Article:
Property is a very desirable asset class for investors. In the past, this asset class was only accessible by some due to the entry price but over the last few years, crowdfunding and peer to peer lending platforms such as Simple Crowdfunding have made property investment accessible to the masses. It is now possible to invest in the UK property market from £100, which is a game changer in this industry.
Whether you are new to investing or a seasoned property investor, there are key areas that should be considered when evaluating a property investment opportunity. In this article, these have been categorised into the following areas: The company, the people / team, the project (including financials), communication, risk and platform. Under each of these categories, we share some core considerations.
As a platform, we also understand you only know what you know, and you may not have all the questions to ask. To address this, Simple Crowdfunding does two things:
- We have a comprehensive due diligence process where we evaluate opportunities before they are made available on the platform and
- We provide a forum for each investment opportunity where investors can ask the developer / company owner questions before investing (where everyone can see the conversation). This forum available to all registered community members (whilst the investment opportunity is open for funding) and then becomes private to those invested in the opportunity when closed.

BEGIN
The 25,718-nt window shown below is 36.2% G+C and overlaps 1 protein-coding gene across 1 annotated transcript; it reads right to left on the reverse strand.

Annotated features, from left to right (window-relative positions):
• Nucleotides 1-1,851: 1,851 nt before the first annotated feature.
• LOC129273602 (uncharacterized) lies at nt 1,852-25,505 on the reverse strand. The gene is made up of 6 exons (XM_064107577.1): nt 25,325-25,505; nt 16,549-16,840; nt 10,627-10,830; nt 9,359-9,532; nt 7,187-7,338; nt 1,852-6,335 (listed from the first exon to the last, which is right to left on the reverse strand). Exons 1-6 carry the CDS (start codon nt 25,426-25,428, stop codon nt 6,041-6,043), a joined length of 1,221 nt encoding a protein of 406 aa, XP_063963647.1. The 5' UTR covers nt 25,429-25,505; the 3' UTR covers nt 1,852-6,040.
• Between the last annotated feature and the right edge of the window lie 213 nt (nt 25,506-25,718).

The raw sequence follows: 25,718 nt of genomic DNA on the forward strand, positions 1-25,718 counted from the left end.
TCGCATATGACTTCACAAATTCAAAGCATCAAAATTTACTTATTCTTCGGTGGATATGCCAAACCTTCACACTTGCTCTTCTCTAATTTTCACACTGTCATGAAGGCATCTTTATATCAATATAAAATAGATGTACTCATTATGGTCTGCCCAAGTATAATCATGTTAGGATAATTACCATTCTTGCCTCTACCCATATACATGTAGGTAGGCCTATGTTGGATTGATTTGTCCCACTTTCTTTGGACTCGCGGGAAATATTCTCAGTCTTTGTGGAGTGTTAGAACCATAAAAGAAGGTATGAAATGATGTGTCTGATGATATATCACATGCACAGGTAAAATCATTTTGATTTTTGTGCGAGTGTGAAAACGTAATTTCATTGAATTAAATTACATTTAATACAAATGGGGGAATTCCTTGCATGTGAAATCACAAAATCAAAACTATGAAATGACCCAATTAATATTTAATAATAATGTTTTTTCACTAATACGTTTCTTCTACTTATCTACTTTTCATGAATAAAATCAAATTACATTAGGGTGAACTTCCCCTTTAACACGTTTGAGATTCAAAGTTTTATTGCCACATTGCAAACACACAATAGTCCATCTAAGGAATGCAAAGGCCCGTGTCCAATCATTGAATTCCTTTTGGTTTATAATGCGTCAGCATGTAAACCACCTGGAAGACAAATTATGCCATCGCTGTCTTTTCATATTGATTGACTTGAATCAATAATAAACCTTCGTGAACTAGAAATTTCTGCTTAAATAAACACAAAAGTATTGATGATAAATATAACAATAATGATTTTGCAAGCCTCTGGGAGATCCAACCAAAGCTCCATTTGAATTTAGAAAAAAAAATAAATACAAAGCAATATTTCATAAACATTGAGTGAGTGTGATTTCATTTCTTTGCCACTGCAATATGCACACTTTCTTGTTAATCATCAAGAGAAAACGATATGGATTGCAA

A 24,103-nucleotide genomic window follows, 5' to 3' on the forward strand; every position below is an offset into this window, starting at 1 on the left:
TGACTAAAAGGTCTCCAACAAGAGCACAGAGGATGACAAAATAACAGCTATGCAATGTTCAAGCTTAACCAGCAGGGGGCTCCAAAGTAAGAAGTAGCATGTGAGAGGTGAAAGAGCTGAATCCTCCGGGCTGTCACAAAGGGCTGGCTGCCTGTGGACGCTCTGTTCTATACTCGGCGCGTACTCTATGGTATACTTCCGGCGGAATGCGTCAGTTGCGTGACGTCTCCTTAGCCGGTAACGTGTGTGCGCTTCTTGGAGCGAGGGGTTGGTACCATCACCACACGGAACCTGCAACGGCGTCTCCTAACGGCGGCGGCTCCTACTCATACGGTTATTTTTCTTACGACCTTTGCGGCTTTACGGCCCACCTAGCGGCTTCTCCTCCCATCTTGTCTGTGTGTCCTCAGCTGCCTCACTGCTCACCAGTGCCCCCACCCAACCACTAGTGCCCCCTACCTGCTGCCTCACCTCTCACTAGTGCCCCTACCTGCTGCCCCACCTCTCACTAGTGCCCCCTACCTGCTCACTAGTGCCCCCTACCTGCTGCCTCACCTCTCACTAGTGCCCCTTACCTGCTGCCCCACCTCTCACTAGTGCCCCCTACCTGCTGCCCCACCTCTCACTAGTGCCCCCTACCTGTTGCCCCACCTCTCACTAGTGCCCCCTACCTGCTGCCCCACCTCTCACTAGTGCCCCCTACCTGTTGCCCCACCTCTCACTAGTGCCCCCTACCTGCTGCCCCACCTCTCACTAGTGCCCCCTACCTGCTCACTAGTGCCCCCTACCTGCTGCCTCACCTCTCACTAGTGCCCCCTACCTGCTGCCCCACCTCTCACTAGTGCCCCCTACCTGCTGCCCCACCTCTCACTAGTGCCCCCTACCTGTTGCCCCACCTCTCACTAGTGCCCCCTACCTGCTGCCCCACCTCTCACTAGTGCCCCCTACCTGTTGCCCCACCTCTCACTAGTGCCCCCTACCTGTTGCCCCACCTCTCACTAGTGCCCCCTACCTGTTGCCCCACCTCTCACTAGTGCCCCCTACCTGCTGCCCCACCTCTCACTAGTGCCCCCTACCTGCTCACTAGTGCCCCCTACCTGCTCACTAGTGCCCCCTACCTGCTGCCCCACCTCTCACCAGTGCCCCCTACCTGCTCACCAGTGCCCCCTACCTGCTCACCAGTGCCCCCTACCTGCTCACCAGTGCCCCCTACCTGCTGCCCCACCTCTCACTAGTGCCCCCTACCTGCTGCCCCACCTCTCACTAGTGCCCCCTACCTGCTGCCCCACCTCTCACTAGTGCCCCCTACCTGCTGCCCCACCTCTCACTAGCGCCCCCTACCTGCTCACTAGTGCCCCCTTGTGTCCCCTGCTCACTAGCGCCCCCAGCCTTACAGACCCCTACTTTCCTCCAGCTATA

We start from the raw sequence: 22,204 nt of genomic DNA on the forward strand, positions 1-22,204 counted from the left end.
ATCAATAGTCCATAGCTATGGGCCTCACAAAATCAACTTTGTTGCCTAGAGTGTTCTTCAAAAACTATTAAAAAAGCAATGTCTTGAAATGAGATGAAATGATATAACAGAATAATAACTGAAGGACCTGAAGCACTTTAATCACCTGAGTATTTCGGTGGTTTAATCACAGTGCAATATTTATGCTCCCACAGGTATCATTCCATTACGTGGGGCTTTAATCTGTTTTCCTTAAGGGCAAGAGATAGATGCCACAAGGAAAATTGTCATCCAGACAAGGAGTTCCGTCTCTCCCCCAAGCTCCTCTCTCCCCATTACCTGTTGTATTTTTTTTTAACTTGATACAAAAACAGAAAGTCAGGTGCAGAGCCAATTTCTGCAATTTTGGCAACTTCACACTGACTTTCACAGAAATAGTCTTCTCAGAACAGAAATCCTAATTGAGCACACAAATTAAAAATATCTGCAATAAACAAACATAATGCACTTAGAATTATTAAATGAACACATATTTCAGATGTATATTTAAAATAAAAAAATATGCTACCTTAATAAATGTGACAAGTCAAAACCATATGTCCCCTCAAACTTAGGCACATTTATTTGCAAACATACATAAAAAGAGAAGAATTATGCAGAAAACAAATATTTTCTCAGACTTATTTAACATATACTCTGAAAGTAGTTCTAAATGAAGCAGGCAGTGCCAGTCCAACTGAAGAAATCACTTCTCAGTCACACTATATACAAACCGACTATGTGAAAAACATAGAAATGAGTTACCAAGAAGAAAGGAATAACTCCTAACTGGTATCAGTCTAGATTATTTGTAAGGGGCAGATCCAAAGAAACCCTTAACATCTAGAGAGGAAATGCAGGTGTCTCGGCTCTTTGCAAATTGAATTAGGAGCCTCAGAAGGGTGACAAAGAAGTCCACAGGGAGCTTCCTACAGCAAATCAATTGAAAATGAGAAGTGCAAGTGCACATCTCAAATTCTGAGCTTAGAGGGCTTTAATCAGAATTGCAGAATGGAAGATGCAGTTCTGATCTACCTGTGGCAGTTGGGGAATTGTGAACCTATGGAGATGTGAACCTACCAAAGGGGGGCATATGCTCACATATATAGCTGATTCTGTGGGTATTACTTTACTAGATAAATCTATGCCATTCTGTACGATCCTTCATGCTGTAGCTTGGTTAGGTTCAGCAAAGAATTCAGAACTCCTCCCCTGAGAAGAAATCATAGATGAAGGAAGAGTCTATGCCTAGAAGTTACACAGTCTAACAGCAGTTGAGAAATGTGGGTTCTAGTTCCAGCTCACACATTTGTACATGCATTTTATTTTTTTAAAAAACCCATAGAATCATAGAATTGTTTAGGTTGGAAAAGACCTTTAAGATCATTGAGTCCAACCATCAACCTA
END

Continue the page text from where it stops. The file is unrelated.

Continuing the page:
So, what should you consider when doing your due diligence? Here are just some of the considerations when evaluating a property investment opportunity.
- Basic company registration checks on Companies House. Who is the company, how long have they been trading, what is their track record and what is their financial status?
- Who are the Directors of the company, what is their track record? Research other companies that they may also be associated with. Google their names and see what comes up.
- Check out their company website. Does it look professional or is it a landing page? Does it include their registered address (and are these details the same on Companies House)? Has the company done this type of project before and how successful were they?
- Check out their social media profiles, both for the company and the individuals. What content are they posting and are you comfortable with it?
- Who are the people behind the project? Analyse their experience and capabilities. What are they bringing to this project?
- If there are multiple companies that make up the team, what is their relationship to the fundraising company? Have they worked together before?
The Project (Including Financials)
- Is this the first time that the developer is undertaking a project like this or is it something they have a lot of experience of? If they have done projects before, how did these go? Please note, for some companies this may be their first crowdfunding project, but they may already have a long track record and experience in this field.
- What are the timelines? Do these make sense or are they too ambitious?